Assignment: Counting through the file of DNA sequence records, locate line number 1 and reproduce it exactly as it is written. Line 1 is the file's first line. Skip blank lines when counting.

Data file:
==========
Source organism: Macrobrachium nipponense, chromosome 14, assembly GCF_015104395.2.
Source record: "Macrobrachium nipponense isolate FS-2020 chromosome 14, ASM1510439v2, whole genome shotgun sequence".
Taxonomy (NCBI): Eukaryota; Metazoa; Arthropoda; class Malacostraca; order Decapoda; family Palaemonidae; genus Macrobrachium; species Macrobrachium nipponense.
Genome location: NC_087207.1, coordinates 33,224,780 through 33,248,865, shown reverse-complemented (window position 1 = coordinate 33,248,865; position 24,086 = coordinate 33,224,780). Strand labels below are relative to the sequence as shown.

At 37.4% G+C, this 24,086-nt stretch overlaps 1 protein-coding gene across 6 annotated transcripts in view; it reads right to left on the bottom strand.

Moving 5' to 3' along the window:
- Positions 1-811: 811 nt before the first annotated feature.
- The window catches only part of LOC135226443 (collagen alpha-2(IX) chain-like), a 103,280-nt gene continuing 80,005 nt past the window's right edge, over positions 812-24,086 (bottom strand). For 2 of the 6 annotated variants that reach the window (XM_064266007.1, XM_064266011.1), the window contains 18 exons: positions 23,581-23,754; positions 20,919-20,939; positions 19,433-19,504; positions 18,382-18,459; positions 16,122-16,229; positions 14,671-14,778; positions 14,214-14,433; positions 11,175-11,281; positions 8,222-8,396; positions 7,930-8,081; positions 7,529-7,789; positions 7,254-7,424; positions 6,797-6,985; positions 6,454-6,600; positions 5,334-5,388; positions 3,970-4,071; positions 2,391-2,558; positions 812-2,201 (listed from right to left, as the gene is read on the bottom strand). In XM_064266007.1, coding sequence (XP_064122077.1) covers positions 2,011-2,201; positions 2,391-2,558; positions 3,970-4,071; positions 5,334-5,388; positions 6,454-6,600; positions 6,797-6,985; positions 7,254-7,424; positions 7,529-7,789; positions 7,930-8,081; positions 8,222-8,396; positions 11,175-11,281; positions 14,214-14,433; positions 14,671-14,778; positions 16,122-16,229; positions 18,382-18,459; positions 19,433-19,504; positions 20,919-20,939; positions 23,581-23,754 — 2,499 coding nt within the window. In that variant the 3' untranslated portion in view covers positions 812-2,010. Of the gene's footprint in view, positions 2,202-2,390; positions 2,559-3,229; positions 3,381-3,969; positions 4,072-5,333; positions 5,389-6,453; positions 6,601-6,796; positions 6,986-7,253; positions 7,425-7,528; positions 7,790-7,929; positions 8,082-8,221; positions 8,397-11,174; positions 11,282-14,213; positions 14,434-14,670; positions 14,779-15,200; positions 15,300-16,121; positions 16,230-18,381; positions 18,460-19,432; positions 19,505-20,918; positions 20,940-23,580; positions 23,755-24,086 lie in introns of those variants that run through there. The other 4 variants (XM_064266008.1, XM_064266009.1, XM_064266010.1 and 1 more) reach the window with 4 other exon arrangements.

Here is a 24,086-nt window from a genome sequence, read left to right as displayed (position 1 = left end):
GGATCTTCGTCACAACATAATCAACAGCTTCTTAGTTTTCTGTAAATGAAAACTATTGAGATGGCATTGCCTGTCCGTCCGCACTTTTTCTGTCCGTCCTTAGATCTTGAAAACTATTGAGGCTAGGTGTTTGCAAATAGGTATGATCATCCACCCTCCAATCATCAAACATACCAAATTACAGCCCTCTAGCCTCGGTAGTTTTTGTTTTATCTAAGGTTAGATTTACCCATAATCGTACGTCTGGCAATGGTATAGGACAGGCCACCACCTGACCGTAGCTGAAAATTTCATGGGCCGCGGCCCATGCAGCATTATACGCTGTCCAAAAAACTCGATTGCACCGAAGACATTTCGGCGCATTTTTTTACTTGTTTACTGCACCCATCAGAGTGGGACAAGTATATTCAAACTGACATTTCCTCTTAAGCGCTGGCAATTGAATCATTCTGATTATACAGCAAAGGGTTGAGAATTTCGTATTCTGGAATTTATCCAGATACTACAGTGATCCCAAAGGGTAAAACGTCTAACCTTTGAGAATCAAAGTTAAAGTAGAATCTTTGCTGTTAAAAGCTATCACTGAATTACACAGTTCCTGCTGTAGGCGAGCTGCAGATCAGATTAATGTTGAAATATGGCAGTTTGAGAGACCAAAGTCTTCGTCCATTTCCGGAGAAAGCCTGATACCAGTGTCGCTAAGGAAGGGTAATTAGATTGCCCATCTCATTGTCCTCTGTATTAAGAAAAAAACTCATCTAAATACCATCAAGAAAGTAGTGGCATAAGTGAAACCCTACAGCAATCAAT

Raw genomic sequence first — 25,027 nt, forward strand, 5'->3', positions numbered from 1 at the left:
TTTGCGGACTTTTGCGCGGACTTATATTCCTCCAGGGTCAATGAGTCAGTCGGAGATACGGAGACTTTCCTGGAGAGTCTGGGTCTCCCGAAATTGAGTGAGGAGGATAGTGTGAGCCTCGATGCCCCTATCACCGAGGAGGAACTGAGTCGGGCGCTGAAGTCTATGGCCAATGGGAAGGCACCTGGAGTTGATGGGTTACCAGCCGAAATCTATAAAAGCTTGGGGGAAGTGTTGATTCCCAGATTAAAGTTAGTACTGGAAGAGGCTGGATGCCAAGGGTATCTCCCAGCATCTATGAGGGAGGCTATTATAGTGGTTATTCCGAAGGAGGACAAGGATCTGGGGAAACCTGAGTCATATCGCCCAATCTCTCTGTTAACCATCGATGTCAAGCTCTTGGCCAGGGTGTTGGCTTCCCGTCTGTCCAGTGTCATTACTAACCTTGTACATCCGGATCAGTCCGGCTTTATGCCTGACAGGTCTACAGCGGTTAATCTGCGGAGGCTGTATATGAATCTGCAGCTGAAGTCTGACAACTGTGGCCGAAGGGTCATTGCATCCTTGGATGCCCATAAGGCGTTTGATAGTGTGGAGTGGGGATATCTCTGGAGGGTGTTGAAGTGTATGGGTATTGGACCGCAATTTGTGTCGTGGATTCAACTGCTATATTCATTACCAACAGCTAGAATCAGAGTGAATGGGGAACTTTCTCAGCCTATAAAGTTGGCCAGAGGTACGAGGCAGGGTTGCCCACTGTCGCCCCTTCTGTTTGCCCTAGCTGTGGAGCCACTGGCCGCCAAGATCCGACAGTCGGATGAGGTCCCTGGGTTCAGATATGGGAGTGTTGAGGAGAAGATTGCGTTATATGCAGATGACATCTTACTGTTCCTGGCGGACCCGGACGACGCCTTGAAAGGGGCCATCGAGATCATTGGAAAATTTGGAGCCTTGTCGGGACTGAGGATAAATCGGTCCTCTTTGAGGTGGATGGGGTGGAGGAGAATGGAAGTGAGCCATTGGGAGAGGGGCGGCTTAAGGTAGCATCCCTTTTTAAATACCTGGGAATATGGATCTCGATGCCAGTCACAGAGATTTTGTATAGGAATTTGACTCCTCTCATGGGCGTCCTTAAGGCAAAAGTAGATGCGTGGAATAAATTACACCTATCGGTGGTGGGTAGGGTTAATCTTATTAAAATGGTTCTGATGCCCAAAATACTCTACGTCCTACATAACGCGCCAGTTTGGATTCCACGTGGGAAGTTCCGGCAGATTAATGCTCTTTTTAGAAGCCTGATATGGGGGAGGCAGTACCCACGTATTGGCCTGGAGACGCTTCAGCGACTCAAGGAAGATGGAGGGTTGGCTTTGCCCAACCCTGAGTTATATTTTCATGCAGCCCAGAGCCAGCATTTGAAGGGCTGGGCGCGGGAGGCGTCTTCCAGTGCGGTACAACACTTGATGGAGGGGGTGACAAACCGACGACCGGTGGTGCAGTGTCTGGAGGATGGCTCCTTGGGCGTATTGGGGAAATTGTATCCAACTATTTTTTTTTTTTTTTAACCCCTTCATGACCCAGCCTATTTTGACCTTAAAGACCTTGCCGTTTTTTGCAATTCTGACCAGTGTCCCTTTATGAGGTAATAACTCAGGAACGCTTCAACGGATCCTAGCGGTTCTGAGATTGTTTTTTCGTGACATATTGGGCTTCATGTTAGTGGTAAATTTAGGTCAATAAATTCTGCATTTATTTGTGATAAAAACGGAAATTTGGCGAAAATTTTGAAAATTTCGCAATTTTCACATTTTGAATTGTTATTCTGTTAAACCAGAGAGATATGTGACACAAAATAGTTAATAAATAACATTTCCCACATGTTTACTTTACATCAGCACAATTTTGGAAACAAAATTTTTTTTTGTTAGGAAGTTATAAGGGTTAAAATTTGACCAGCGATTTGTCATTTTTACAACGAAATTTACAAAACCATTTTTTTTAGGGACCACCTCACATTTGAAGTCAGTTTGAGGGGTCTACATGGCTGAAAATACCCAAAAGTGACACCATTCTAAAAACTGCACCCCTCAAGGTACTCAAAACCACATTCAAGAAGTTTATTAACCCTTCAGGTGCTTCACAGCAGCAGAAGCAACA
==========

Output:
Source organism: Macrobrachium nipponense, chromosome 14, assembly GCF_015104395.2.